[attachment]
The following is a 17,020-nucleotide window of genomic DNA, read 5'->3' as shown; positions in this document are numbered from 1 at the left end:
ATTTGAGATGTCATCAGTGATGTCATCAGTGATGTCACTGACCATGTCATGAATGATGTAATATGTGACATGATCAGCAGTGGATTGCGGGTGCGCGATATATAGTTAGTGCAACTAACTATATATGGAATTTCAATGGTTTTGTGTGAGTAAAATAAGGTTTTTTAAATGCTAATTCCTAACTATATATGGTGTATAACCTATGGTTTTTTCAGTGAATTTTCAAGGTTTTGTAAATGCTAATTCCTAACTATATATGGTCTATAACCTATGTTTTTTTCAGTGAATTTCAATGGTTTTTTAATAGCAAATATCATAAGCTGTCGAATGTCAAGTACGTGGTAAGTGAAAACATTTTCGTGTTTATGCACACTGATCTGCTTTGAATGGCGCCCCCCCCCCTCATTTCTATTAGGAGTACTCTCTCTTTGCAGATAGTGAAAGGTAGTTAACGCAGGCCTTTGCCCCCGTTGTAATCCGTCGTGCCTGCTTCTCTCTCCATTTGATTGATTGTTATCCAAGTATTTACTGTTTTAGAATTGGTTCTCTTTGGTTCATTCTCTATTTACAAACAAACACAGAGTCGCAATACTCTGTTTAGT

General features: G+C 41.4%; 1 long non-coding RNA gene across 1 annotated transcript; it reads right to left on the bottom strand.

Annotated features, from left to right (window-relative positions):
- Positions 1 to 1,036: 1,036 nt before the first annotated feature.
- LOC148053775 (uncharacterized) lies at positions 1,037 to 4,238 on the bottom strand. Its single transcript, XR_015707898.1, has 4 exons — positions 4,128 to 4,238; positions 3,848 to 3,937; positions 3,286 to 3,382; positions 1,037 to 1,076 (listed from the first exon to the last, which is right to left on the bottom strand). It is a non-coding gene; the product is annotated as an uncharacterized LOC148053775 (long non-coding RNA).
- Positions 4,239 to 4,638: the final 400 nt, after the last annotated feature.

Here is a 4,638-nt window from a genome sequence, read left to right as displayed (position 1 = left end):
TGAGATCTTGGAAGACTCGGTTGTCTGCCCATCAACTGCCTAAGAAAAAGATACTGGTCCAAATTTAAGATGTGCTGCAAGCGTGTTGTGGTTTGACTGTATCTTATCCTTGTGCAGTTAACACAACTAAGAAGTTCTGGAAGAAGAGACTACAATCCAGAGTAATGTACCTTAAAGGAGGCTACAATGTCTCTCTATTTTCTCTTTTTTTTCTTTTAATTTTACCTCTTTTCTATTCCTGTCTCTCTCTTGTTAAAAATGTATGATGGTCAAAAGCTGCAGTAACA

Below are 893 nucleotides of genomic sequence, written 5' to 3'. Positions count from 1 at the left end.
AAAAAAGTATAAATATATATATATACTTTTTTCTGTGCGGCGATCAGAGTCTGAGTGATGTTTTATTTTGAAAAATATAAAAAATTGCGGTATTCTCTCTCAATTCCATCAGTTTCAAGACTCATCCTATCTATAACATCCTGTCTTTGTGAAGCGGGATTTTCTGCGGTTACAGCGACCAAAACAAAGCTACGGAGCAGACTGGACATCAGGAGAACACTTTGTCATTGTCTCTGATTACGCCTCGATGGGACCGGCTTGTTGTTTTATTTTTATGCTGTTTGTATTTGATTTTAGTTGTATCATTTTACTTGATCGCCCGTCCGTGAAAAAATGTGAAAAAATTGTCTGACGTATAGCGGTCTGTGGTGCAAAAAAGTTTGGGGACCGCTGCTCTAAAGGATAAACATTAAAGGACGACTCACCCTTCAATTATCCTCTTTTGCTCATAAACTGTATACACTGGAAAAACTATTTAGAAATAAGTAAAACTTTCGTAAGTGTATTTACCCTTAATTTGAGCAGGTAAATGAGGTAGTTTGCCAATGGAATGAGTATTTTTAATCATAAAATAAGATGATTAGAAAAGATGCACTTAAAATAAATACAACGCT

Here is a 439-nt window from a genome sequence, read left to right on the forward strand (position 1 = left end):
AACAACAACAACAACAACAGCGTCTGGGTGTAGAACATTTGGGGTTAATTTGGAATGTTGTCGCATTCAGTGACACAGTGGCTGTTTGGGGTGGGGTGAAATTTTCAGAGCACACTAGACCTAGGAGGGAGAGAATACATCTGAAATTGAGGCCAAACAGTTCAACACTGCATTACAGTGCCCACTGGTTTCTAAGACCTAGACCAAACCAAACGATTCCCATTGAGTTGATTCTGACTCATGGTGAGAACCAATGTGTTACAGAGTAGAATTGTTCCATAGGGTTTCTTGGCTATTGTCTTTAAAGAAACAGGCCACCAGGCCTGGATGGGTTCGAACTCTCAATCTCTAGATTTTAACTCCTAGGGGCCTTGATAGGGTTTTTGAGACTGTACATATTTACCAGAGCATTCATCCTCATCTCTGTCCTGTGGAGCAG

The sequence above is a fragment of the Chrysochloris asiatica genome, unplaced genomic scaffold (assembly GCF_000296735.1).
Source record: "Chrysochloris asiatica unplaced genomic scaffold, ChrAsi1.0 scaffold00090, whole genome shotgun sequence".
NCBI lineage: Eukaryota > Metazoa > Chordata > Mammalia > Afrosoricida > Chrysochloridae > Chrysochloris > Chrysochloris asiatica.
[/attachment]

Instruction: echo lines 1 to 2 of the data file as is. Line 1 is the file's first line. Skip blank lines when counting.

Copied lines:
The following is a 17,020-nucleotide window of genomic DNA, read 5'->3' as shown; positions in this document are numbered from 1 at the left end:
ATTTGAGATGTCATCAGTGATGTCATCAGTGATGTCACTGACCATGTCATGAATGATGTAATATGTGACATGATCAGCAGTGGATTGCGGGTGCGCGATATATAGTTAGTGCAACTAACTATATATGGAATTTCAATGGTTTTGTGTGAGTAAAATAAGGTTTTTTAAATGCTAATTCCTAACTATATATGGTGTATAACCTATGGTTTTTTCAGTGAATTTTCAAGGTTTTGTAAATGCTAATTCCTAACTATATATGGTCTATAACCTATGTTTTTTTCAGTGAATTTCAATGGTTTTTTAATAGCAAATATCATAAGCTGTCGAATGTCAAGTACGTGGTAAGTGAAAACATTTTCGTGTTTATGCACACTGATCTGCTTTGAATGGCGCCCCCCCCCCTCATTTCTATTAGGAGTACTCTCTCTTTGCAGATAGTGAAAGGTAGTTAACGCAGGCCTTTGCCCCCGTTGTAATCCGTCGTGCCTGCTTCTCTCTCCATTTGATTGATTGTTATCCAAGTATTTACTGTTTTAGAATTGGTTCTCTTTGGTTCATTCTCTATTTACAAACAAACACAGAGTCGCAATACTCTGTTTAGT